- Fedora also uses a lot more RAM; on a cold boot, it used over 1.8 GBs of RAM on Cinnamon and would often idle at over 5 GBs, while Endeavour always cold-boots around 800 MBs and idles around 4.7 GB at worst.
Is there any way to solve those issues? I really wish to move to something that’s actually stable instead of running into computer-breaking issues every other day, but I also don’t wish to deal with those problems either.
Other than those issues I had, I’ve also had some other questions:
- It seems that, whenever a new kernel is installed on Fedora, older ones are stored and still show up on the boot menu. How exactly does it work? Does it only apply for generic Fedora kernels and thus custom-compiled kernels do not retain old versions? Does it only store up to a certain amount of kernels, or do they just continue indefinitely piling up with no upper limit? Are you able to change/set a specific limit you want, and/or manually delete specific kernels that are already installed?
- What exactly are the default functions enabled out-of-the-box for btrfs? In my system with two drives (a boot SSD and a secondary HDD which uses ext4), am I able to create a small btrfs partition on the HDD and store all my btrfs snapshots in the HDD, or does it have to be on the boot drive or on an entirely-btrfs drive? Am I supposed to use a terminal command to set up the snapshots, or am I able to use a GUI tool like Timeshift for it? Would another GUI tool work better than Timeshift for btrfs snapshots?
- Is there any way to make dnf’s search option better and more descriptive? I’m used to pacman and apt letting me know what packages I have installed when I search for them (by appending
[installed]after the package’s name), while dnf does not tell me that at all.
- Will Fedora Workstation and the Spins continue to be maintained in the future, or will they be abandoned in favour of Silverblue/Kinoite and their immutable OS model?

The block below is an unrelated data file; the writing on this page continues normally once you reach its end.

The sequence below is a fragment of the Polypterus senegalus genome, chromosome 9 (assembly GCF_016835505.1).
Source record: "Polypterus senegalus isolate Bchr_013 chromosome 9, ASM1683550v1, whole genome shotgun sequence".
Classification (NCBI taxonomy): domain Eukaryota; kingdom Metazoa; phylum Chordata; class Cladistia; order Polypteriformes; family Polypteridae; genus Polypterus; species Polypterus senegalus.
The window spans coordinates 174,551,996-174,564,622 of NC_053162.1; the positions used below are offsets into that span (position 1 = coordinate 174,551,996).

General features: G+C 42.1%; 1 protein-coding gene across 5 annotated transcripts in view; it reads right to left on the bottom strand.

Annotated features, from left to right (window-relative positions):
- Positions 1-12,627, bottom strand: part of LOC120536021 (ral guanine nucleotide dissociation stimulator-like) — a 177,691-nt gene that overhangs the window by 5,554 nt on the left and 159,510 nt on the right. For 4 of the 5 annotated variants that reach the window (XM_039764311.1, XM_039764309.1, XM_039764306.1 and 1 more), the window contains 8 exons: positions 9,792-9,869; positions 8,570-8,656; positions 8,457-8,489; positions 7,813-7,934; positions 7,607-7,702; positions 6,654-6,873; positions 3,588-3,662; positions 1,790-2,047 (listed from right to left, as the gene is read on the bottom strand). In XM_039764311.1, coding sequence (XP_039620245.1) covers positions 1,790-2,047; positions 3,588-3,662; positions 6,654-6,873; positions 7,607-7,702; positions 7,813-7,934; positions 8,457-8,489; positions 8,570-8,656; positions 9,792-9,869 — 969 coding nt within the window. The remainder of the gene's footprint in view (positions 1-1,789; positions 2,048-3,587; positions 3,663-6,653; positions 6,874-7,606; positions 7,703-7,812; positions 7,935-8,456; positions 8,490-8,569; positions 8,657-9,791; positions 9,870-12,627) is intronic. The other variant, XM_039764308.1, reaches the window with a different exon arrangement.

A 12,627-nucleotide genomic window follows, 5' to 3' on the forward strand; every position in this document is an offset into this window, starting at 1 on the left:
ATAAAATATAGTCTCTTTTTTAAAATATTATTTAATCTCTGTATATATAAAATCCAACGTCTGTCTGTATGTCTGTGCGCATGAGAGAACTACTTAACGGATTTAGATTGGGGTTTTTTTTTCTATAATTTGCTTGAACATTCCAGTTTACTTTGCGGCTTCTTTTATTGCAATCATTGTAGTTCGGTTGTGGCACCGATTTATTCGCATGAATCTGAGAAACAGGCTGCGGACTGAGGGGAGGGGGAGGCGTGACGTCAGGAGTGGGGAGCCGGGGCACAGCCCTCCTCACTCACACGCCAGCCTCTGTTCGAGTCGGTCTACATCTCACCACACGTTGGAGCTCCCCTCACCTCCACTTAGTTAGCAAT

- For those of you who play games on Fedora, have you had better gaming performance on it than on Arch? Part of the reason I’m being driven to switch is because several games have been acting extremely unstable (CP2077 sometimes runs at 47 FPS, and other times tanks hard at 16 FPS) or just outright break (FH5 events never load or the game straight-up crashes when opening or closing the in-game map; and CoreCtrl’s overclocking feature spontaneously decided to stop working, too), and I’m really hoping that using a more stable distro will yield better results.
- People say that, on a point-release distro like Fedora and Mint, you have to “re-download” the entire distro when a new major update (like Fedora 36) is released; does that mean I actually have to download the F36 ISO and install it on my computer (losing everything in the process), or is it functionally just a really long system update done with
sudo dnf update && sudo dnf upgrade?
I’m sorry in advance for the huge wall of text… I hope that people are able to shed some light on those issues and fears of mine, and I appreciate any help in advance.